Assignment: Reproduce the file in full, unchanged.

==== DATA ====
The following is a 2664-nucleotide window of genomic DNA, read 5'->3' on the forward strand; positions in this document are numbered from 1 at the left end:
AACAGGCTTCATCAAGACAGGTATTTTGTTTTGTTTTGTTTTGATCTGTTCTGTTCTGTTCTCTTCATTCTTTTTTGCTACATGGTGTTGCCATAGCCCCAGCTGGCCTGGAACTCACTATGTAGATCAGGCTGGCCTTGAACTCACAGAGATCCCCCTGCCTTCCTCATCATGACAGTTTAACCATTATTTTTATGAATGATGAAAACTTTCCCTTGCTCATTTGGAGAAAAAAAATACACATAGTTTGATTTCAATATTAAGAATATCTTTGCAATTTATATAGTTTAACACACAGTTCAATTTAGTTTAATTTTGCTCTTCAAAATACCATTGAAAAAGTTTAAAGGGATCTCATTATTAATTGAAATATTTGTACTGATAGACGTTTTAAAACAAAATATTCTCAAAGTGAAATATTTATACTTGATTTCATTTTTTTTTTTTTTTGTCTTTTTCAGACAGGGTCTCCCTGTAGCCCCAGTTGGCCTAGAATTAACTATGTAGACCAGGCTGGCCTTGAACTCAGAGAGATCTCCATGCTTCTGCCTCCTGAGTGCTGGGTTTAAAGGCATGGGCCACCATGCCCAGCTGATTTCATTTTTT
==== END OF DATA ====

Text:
The following is a 2664-nucleotide window of genomic DNA, read 5'->3' on the forward strand; positions in this document are numbered from 1 at the left end:
AACAGGCTTCATCAAGACAGGTATTTTGTTTTGTTTTGTTTTGATCTGTTCTGTTCTGTTCTCTTCATTCTTTTTTGCTACATGGTGTTGCCATAGCCCCAGCTGGCCTGGAACTCACTATGTAGATCAGGCTGGCCTTGAACTCACAGAGATCCCCCTGCCTTCCTCATCATGACAGTTTAACCATTATTTTTATGAATGATGAAAACTTTCCCTTGCTCATTTGGAGAAAAAAAATACACATAGTTTGATTTCAATATTAAGAATATCTTTGCAATTTATATAGTTTAACACACAGTTCAATTTAGTTTAATTTTGCTCTTCAAAATACCATTGAAAAAGTTTAAAGGGATCTCATTATTAATTGAAATATTTGTACTGATAGACGTTTTAAAACAAAATATTCTCAAAGTGAAATATTTATACTTGATTTCATTTTTTTTTTTTTTTGTCTTTTTCAGACAGGGTCTCCCTGTAGCCCCAGTTGGCCTAGAATTAACTATGTAGACCAGGCTGGCCTTGAACTCAGAGAGATCTCCATGCTTCTGCCTCCTGAGTGCTGGGTTTAAAGGCATGGGCCACCATGCCCAGCTGATTTCATTTTTT